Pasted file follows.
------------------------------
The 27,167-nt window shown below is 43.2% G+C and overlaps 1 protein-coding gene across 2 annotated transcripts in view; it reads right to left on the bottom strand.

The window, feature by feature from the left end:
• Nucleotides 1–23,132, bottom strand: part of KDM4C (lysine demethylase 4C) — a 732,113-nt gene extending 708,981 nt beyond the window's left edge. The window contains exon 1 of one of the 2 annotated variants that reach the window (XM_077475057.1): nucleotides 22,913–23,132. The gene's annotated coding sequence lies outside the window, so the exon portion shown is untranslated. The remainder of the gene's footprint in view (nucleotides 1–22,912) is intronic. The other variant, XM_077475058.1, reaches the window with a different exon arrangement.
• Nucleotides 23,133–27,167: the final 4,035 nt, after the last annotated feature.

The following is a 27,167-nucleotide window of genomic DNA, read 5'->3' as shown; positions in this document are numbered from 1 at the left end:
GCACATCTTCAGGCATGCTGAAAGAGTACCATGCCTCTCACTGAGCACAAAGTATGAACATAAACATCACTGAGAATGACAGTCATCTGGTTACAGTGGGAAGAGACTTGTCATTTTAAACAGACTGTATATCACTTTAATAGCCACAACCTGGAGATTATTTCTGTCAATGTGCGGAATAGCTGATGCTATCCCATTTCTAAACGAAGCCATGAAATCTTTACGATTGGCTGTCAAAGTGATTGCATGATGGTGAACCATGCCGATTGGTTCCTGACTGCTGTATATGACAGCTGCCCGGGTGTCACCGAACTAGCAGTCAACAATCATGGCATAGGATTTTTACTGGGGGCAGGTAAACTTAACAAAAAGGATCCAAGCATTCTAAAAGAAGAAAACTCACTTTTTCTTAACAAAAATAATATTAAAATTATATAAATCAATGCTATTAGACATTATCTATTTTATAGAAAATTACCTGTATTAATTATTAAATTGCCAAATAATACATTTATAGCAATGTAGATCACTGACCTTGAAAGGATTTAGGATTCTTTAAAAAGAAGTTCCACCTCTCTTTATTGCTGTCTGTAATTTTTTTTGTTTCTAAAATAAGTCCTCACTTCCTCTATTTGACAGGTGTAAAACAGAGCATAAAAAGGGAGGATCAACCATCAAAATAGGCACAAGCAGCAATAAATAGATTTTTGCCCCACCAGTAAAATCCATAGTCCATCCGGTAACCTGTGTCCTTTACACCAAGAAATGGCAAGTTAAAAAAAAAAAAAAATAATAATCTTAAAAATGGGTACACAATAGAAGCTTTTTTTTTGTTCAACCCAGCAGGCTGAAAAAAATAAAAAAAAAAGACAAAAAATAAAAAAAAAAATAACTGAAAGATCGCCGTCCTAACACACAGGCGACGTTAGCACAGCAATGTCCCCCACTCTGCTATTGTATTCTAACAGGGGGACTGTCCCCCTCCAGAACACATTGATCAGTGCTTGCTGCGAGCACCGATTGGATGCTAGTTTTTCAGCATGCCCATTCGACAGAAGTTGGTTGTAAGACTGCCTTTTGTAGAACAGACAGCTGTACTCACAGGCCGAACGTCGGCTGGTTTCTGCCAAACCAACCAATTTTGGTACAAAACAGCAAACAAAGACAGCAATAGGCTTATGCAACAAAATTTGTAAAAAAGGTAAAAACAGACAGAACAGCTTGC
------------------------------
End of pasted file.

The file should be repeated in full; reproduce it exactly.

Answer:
The 27,167-nt window shown below is 43.2% G+C and overlaps 1 protein-coding gene across 2 annotated transcripts in view; it reads right to left on the bottom strand.

The window, feature by feature from the left end:
• Nucleotides 1–23,132, bottom strand: part of KDM4C (lysine demethylase 4C) — a 732,113-nt gene extending 708,981 nt beyond the window's left edge. The window contains exon 1 of one of the 2 annotated variants that reach the window (XM_077475057.1): nucleotides 22,913–23,132. The gene's annotated coding sequence lies outside the window, so the exon portion shown is untranslated. The remainder of the gene's footprint in view (nucleotides 1–22,912) is intronic. The other variant, XM_077475058.1, reaches the window with a different exon arrangement.
• Nucleotides 23,133–27,167: the final 4,035 nt, after the last annotated feature.

The following is a 27,167-nucleotide window of genomic DNA, read 5'->3' as shown; positions in this document are numbered from 1 at the left end:
GCACATCTTCAGGCATGCTGAAAGAGTACCATGCCTCTCACTGAGCACAAAGTATGAACATAAACATCACTGAGAATGACAGTCATCTGGTTACAGTGGGAAGAGACTTGTCATTTTAAACAGACTGTATATCACTTTAATAGCCACAACCTGGAGATTATTTCTGTCAATGTGCGGAATAGCTGATGCTATCCCATTTCTAAACGAAGCCATGAAATCTTTACGATTGGCTGTCAAAGTGATTGCATGATGGTGAACCATGCCGATTGGTTCCTGACTGCTGTATATGACAGCTGCCCGGGTGTCACCGAACTAGCAGTCAACAATCATGGCATAGGATTTTTACTGGGGGCAGGTAAACTTAACAAAAAGGATCCAAGCATTCTAAAAGAAGAAAACTCACTTTTTCTTAACAAAAATAATATTAAAATTATATAAATCAATGCTATTAGACATTATCTATTTTATAGAAAATTACCTGTATTAATTATTAAATTGCCAAATAATACATTTATAGCAATGTAGATCACTGACCTTGAAAGGATTTAGGATTCTTTAAAAAGAAGTTCCACCTCTCTTTATTGCTGTCTGTAATTTTTTTTGTTTCTAAAATAAGTCCTCACTTCCTCTATTTGACAGGTGTAAAACAGAGCATAAAAAGGGAGGATCAACCATCAAAATAGGCACAAGCAGCAATAAATAGATTTTTGCCCCACCAGTAAAATCCATAGTCCATCCGGTAACCTGTGTCCTTTACACCAAGAAATGGCAAGTTAAAAAAAAAAAAAAATAATAATCTTAAAAATGGGTACACAATAGAAGCTTTTTTTTTGTTCAACCCAGCAGGCTGAAAAAAATAAAAAAAAAAGACAAAAAATAAAAAAAAAAATAACTGAAAGATCGCCGTCCTAACACACAGGCGACGTTAGCACAGCAATGTCCCCCACTCTGCTATTGTATTCTAACAGGGGGACTGTCCCCCTCCAGAACACATTGATCAGTGCTTGCTGCGAGCACCGATTGGATGCTAGTTTTTCAGCATGCCCATTCGACAGAAGTTGGTTGTAAGACTGCCTTTTGTAGAACAGACAGCTGTACTCACAGGCCGAACGTCGGCTGGTTTCTGCCAAACCAACCAATTTTGGTACAAAACAGCAAACAAAGACAGCAATAGGCTTATGCAACAAAATTTGTAAAAAAGGTAAAAACAGACAGAACAGCTTGC